Biking with Raynaud’s syndrome
May 7, 2014
I have Raynaud’s syndrome. The body’s normal cold response of reducing circulation to extremities is exaggerated in Raynaud’s sufferers, resulting in loss of blood flow and heat transfer in fingers in conditions that don’t warrant it.
Keeping your hands warm when biking can be difficult in general, but for Raynaud’s sufferers it’s much harder. I started training for the 2013 STP in February of that year and it was really rough. I had to stop all the time to try to figure out how to warm up my hands and went through many many glove strategies. Riding in the rain was especially difficult. Even with waterproof gloves my fingers would become an awesome combination of numbness and agony, leading to it being hard to use shifters and brake levers. I had some very miserable times. What finally worked was wearing mittens with HotSnapz hand warmers. I found that it was crucial to keep my fingers together to share heat. Mittens aren’t exactly safe to wear on a bike, but so are unusable fingers.
This year, I kept commuting to work by bike throughout the winter and wore lobster claw gloves. They were much better than regular gloves but not as comfortable as the mittens. However, my ride is only 2.5 miles each way these days so it wasn’t too much of a problem. I was off my bike through most of February and March so didn’t go on long rides in the coldest part of the year.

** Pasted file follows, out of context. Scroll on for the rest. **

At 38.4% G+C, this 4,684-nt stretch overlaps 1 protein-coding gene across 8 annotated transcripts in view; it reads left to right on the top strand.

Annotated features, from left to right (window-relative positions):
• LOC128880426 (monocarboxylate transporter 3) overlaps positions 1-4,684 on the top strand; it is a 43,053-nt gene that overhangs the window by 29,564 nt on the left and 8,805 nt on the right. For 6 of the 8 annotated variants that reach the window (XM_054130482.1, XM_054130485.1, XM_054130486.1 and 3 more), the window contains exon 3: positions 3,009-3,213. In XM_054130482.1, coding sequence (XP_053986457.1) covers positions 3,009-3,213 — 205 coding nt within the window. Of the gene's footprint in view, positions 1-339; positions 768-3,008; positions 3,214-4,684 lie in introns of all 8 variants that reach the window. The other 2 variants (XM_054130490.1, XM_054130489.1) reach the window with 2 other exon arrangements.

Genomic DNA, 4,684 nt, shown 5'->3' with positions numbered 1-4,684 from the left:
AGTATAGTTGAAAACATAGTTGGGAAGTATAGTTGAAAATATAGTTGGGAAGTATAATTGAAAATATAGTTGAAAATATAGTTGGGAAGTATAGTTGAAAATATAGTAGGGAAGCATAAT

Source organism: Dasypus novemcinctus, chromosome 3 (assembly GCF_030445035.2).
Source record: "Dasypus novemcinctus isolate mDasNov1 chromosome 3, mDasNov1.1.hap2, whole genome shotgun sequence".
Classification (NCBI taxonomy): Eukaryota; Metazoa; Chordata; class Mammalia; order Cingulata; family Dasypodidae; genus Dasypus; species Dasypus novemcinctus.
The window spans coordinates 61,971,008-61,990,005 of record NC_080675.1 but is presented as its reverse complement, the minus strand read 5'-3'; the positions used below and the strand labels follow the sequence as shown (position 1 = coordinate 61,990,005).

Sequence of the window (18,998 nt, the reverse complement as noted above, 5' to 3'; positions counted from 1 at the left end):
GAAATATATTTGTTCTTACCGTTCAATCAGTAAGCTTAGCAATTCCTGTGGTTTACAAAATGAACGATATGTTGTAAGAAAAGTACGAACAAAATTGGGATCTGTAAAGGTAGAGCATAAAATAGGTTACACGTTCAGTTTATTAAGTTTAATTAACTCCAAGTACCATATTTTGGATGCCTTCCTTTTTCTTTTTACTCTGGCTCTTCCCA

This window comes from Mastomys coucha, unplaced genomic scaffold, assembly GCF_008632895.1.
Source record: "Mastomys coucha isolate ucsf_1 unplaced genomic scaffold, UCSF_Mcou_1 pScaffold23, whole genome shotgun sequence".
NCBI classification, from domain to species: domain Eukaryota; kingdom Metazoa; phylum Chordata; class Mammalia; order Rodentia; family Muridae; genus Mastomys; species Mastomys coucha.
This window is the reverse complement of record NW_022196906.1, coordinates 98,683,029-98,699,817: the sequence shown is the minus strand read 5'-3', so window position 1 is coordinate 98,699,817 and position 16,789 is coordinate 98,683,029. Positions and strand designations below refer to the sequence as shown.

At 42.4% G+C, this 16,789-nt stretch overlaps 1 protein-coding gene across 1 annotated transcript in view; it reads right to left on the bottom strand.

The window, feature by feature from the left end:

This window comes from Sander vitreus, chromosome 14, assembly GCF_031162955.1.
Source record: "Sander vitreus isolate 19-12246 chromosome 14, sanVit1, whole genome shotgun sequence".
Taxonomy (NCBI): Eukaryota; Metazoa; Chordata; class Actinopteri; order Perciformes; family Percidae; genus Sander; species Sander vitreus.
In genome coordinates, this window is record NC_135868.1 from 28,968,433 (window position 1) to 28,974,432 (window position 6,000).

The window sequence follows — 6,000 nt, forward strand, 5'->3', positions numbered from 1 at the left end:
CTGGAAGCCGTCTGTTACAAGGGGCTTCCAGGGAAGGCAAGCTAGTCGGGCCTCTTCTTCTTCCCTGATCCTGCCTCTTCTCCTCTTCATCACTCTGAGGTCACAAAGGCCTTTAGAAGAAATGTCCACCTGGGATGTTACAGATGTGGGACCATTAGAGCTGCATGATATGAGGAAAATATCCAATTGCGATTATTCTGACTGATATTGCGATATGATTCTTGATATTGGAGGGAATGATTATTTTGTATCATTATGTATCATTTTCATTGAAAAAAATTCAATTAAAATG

The temperatures on my rides have been in the 40s-60s so far, and my current strategy seems to be working. I’ve only had problems once, and that was during heavy rain when I hadn’t gotten my rubber gloves on.
- Take amlodipine the night before the ride.
- Warm my fingers up with mittens and handwarmers before the ride starts, and carry the mittens just in case.
- Wear rubber gloves over my gloves in case of rain.
- Carry handwarmers to warm up my hands at rest stops.
- Just plain not riding when it’s cold or rainy.
I’ll need to invest in a new strategy for next winter. First, I’ll need to replace the lobster claw gloves I lost earlier this year, probably with this waterproof model from Terry. I’m considering Bar Mitts, but I’m concerned about being able to get my hands out in time if I fall. Something I do not intend to try is battery-operated heating gloves, since what would I do if the batteries give out and I’m not able to replace them?
Raynaud’s isn’t curable, but with some planning it should be tolerable.